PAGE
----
Morrill Hall demolition

Demolition of Morrill Residence Hall on the west end of UT's campus began on Thursday, November 14, 2019. 

Over the past week, students have stopped in their tracks on the way to class to watch Morrill Hall fall to the ground. The demolition of the dormitory, built in 1967, is just one part of UT’s plans to renovate the west side of campus.

Morrill Hall demolition

Demolition of Morrill Residence Hall on the west end of UT's campus began on Thursday, November 14, 2019. 

Sam Ledford, the communications coordinator for Faculty Services, provided more information about the upcoming projects for students and alumni who are curious about the West Campus renovations.

“Current West Campus construction is slated to finish by Fall of 2021. Phase 1 of the Ped Mall Extension will be completed in 2020, with the remainder wrapping up in 2021,” Ledford said.

The plan for current West Campus construction includes the improvement of White Hall, the creation of a new dining hall and the demolition of Morrill Hall. White Hall is under reconstruction due to the building’s exterior brick veneer needing replacement. The dormitory building has been closed since 2017.

The Pedestrian Mall extension is expected to begin in January. The project will transform Andy Holt Avenue into a “pedestrian corridor.” It will include a lane with bus access and two bike lanes.

The creation of a new dining hall excites many, as Presidential Court Café has received several dining code violations in recent years. Presidential Court Building, which houses the café, will be converted into an administrative building.

The new dining hall will be three stories. Plans of what will be served in the facility in terms of food options have yet to have been announced.

Freshman Maddie Stout has enjoyed her meal plan for UT’s dining halls this year, but she also believes that the new dining hall will make the meal plan system even more successful.

“The new dining halls will give students more options, and some of the dorms are far away from the dining halls, so having one close will be super helpful for incoming students,” Stout said.

The university has a reputation of consistent construction, which leaves some students wondering how the construction will improve campus.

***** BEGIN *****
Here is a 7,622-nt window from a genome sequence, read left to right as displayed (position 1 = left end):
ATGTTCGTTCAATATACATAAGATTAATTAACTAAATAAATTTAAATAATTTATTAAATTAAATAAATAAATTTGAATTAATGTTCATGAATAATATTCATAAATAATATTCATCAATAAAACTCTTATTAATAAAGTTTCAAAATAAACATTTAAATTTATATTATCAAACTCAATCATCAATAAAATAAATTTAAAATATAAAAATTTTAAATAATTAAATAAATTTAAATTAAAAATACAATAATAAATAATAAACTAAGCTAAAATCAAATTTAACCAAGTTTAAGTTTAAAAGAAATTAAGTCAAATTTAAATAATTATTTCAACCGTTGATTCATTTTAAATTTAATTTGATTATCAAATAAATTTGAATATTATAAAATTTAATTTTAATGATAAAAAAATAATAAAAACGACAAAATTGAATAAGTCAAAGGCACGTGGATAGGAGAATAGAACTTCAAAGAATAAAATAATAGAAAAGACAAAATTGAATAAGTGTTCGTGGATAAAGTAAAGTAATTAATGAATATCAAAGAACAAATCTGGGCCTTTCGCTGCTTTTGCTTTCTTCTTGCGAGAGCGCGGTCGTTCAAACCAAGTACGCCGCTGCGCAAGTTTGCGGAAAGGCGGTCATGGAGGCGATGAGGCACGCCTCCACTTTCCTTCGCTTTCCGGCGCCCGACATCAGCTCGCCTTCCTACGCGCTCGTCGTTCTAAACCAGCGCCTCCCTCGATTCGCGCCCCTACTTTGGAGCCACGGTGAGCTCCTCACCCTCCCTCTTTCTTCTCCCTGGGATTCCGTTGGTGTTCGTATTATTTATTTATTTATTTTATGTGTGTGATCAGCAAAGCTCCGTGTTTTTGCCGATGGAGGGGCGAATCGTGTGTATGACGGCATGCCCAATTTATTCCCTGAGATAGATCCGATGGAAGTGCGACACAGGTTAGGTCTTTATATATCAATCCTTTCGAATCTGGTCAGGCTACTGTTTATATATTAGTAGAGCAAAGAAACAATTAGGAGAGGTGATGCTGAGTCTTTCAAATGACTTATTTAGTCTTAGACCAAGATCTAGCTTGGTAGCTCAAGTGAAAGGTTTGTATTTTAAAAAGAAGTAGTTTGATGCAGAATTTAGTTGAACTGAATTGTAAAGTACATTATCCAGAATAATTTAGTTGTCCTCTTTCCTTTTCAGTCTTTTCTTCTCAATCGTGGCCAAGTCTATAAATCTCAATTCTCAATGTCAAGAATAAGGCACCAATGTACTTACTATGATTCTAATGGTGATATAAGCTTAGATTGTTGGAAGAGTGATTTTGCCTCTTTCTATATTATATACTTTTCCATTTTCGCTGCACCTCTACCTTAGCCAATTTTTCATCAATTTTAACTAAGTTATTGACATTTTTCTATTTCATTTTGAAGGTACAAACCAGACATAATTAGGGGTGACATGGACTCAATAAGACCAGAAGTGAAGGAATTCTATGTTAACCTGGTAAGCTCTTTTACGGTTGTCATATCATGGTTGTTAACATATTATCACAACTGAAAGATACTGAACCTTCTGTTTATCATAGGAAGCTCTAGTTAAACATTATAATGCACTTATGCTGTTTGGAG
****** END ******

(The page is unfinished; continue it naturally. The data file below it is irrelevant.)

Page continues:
Junior Callie Mason shared her thoughts about UT construction.

“I’m not really sure how I feel about it. The construction can be inconvenient sometimes, but I also understand that the renovations need to happen,” Mason said.

Morrill Hall demolition

Demolition of Morrill Residence Hall on the west end of UT's campus began on Thursday, November 14, 2019. 

Despite frustration, Sam Ledford and other Facilities Services members believe West Campus renovations will leave students happy upon completion.

Ledford addressed concerns students may have about the construction process.

“The Facilities Services department takes great consideration planning for scheduled outages, making sure to notify building staff so that they can inform building occupants well in advance. The last thing we want is to cause a disruption in student life and learning, and we do our very best to avoid such issues within our control,” Ledford said.

Students should receive an email that will notify them of issues, such as power outages in advance through their dormitory directors.

Campus will continue to develop with plans to renovate the nursing building and construct a new Nuclear Engineering building. Many other projects are set to take place in the future, but a time frame for when construction will be finished has not been set for these projects.

The cost for future planned construction projects is estimated at $1.06 billion, according to the campus master plan. Funds for construction are often state-funded or come from generous donors who support improvement at UT.

Those who are interested in learning more about UT construction can check out the master plan.

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